«Part II: The Transformation of Money in Capital Ch. 4: The General Formula for Capital Ch. 5: Contradictions in the General Formula of Capital Ch. 6: ...»
Redgrave says: "This kind of labour, however, would only be sought after when none other could be procured, for it is a high-priced labour. The ordinary wages of a boy of 13 would be about 4s. per week, but to lodge, to clothe, to feed, and to provide medical attendance and proper superintendence for 50 or 100 of these boys, and to set aside some remuneration for them, could not be accomplished for 4s. a-head per week." (Report of the Inspector of Factories for 30th April, 1860, p. 27.) Mr. Redgrave forgets to tell us how the labourer himself can do all this for his children out of their 4s. a-week wages, when the manufacturer cannot do it for the 50 or 100 children lodged, boarded, superintended all together. To guard against false conclusions from the text, I ought here to remark that the English cotton industry, since it was placed under the Factory Act of 1850 with its regulations of labour-time, &c., must be regarded as the model industry of England. The English cotton operative is in every respect better off than his Continental companion in misery. "The Prussian factory operative labours at least ten hours per week more than his English competitor, and if employed at his own loom in his bwn house, his labour is not restricted to even those additional hours. ("Rep. of Insp. of Fact.," 31st October, 1855, p.
By E. G. Wakefield.)  See "Public Health. Sixth Report of the Medical Officer of the Privy Council, 1863." Published in London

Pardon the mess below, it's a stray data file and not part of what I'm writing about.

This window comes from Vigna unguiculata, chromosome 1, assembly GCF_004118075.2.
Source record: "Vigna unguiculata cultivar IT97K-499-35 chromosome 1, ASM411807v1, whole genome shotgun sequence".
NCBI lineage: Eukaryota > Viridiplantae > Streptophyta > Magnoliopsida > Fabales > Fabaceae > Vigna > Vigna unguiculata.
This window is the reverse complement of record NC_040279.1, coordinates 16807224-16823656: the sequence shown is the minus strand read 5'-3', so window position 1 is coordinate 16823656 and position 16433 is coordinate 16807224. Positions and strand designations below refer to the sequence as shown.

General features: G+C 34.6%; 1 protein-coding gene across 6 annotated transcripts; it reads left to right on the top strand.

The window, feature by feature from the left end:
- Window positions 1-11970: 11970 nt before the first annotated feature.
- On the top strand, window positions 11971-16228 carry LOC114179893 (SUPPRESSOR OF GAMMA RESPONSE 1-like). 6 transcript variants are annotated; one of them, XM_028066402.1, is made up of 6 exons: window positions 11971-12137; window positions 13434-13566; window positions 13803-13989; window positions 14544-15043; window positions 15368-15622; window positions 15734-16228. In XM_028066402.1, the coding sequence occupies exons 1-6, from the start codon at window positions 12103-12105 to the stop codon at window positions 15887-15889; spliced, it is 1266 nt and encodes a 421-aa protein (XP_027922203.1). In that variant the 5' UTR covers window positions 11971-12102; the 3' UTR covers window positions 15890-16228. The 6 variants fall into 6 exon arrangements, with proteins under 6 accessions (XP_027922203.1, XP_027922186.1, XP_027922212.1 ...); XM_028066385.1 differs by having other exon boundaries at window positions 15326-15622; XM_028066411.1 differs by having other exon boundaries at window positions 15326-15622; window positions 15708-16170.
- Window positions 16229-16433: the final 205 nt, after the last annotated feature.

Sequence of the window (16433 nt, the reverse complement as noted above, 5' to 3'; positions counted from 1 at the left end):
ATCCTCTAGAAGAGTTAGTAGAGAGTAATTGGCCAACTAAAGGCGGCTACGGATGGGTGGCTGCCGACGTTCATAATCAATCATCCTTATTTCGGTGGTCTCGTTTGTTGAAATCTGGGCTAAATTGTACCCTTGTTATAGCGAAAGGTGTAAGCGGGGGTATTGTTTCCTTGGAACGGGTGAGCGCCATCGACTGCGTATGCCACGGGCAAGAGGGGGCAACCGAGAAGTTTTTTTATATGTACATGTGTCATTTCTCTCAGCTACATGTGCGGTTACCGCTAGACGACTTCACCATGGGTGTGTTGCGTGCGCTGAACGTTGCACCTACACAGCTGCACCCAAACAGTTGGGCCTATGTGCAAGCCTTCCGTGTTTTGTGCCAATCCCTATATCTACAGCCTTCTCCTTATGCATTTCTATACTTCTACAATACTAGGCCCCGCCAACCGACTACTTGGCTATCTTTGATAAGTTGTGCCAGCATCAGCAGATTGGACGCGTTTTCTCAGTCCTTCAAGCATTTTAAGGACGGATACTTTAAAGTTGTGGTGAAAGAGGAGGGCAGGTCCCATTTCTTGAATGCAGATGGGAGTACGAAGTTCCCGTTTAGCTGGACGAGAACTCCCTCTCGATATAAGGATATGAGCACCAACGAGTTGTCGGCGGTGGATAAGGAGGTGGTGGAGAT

1864. This report deals especially with the agricultural labourers. "Sutherland... is commonly represented as a highly improved county... but... recent inquiry has discovered that even there, in districts once famous for fine men and gallant soldiers, the inhabitants have degenerated into a meagre and stunted race. In the healthiest situations, on hill sides fronting the sea, the faces of their famished children are as pale as they could be in the foul atmosphere of a London alley." (W. Th. Thornton. "Overpopulation and its Remedy." l. c., pp. 74, 75.) They resemble in fact the 30,000 "gallant Highlanders" whom Glasgow pigs together in its wynds and closes, with prostitutes and thieves.
 "But though the health of a population is so important a fact of the national capital, we are afraid it must be said that the class of employers of labour have not been the most forward to guard and cherish this treasure.... The consideration of the health of the operatives was forced upon the mill-owners." (Times, November 5th, 1861.) "The men of the West Riding became the clothiers of mankind... the health of the workpeople was sacnficed, and the lace in a few generations must have degenerated. But a reaction set in. Lord Shaftesbury's Bill limited the hours of children's labour," &c. ("Report of the Registrar-General," for October 1861.)  We, therefore, find, e.g., that in the beginning of 1863, 26 firms owning extensive potteries in Staffordshire, amongst others, Josiah Wedgwood, & Sons, petition in a memorial for "some legislative enactment." Competition with other capitalists permits them no voluntary timitation of working-ti me for children, &c. "Much as we deplore the evils before mentioned, it would not be possible to prevent them by any scheme of agreement between the manufacturers.~.. Taking all these points into consideration, we have come to the conviction that some legislative enactment is wanted." ("Children's Employment Comm." Rep. I, 1863, p. 322.) Most recently a much more striking example offers. The rise in the price of cotton during a period of feverish activity, had induced the manufacturers in Blackburn to shorten, by mutual consent, the working-time in their mills during a certain fixed period. This period terminated about the end of November, 1871. Meanwhile, the wealthier manufacturers, who combined spinning with weaving, used the diminution of production resulting from this agreement, to extend their own business and thus to make great profits at the expense of the small employers. The latter thereupon turned in their extremity to the operatives, urged them earnestly to agitate for the 9 hours' system, and promised contributions in money to this end.